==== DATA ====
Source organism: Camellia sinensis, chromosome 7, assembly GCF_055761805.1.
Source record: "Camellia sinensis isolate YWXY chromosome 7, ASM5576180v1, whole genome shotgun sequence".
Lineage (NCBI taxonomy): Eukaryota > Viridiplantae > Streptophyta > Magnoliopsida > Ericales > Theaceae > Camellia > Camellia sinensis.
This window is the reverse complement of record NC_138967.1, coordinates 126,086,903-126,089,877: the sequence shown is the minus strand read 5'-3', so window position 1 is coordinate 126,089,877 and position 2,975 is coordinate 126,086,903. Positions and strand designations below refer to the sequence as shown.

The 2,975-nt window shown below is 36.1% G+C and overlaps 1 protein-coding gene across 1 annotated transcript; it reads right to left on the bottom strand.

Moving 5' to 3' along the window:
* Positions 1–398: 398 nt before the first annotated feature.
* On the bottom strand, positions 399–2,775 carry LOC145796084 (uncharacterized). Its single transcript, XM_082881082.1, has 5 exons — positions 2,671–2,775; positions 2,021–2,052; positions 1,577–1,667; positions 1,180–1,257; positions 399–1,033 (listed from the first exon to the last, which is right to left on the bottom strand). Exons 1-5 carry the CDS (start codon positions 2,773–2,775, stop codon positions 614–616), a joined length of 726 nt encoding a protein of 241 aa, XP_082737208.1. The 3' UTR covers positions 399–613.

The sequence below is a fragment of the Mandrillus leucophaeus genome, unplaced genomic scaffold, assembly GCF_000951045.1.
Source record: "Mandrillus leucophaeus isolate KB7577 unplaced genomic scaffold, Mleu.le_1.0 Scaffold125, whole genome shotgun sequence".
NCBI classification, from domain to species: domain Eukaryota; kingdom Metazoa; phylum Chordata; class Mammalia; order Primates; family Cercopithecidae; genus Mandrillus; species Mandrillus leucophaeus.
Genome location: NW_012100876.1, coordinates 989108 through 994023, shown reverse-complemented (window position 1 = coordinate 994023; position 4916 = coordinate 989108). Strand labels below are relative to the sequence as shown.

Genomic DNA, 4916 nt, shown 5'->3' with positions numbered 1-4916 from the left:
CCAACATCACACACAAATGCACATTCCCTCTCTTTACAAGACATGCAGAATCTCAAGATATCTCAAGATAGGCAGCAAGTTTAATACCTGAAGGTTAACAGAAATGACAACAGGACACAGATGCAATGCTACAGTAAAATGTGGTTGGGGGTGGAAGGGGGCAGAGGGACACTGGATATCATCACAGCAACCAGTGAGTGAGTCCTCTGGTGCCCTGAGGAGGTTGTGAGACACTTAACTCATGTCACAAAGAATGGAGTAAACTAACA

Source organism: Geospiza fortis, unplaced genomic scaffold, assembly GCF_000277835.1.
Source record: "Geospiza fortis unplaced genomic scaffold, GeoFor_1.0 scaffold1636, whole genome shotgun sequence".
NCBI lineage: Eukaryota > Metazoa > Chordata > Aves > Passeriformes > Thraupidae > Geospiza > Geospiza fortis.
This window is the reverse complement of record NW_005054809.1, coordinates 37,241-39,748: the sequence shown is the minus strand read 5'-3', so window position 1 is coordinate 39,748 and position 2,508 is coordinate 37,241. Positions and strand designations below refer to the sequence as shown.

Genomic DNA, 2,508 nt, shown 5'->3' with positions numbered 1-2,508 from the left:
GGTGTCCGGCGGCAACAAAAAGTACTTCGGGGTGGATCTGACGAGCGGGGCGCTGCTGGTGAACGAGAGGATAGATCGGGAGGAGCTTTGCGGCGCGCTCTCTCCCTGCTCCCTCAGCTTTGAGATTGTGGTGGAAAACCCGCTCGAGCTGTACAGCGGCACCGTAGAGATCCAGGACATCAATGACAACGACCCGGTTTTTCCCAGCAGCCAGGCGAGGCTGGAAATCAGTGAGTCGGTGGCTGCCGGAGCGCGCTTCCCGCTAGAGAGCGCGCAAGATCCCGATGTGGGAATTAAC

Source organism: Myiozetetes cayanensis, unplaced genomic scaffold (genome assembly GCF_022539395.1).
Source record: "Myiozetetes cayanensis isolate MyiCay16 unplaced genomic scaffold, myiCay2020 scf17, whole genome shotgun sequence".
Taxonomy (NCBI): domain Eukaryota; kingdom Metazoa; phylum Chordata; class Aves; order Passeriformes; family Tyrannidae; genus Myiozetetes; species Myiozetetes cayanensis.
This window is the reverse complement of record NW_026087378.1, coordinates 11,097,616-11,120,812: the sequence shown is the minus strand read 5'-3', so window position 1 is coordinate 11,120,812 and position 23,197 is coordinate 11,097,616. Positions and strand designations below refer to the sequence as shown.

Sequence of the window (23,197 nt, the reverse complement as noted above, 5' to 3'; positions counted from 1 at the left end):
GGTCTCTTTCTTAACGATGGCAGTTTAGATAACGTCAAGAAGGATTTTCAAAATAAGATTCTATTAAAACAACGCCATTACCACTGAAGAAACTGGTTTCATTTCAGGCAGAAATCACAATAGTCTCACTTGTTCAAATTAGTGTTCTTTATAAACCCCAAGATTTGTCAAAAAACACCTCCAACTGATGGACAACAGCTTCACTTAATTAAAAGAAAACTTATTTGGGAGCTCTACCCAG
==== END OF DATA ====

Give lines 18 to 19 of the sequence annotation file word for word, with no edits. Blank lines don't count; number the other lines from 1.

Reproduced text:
This window is the reverse complement of record NW_005054809.1, coordinates 37,241-39,748: the sequence shown is the minus strand read 5'-3', so window position 1 is coordinate 39,748 and position 2,508 is coordinate 37,241. Positions and strand designations below refer to the sequence as shown.

Genomic DNA, 2,508 nt, shown 5'->3' with positions numbered 1-2,508 from the left: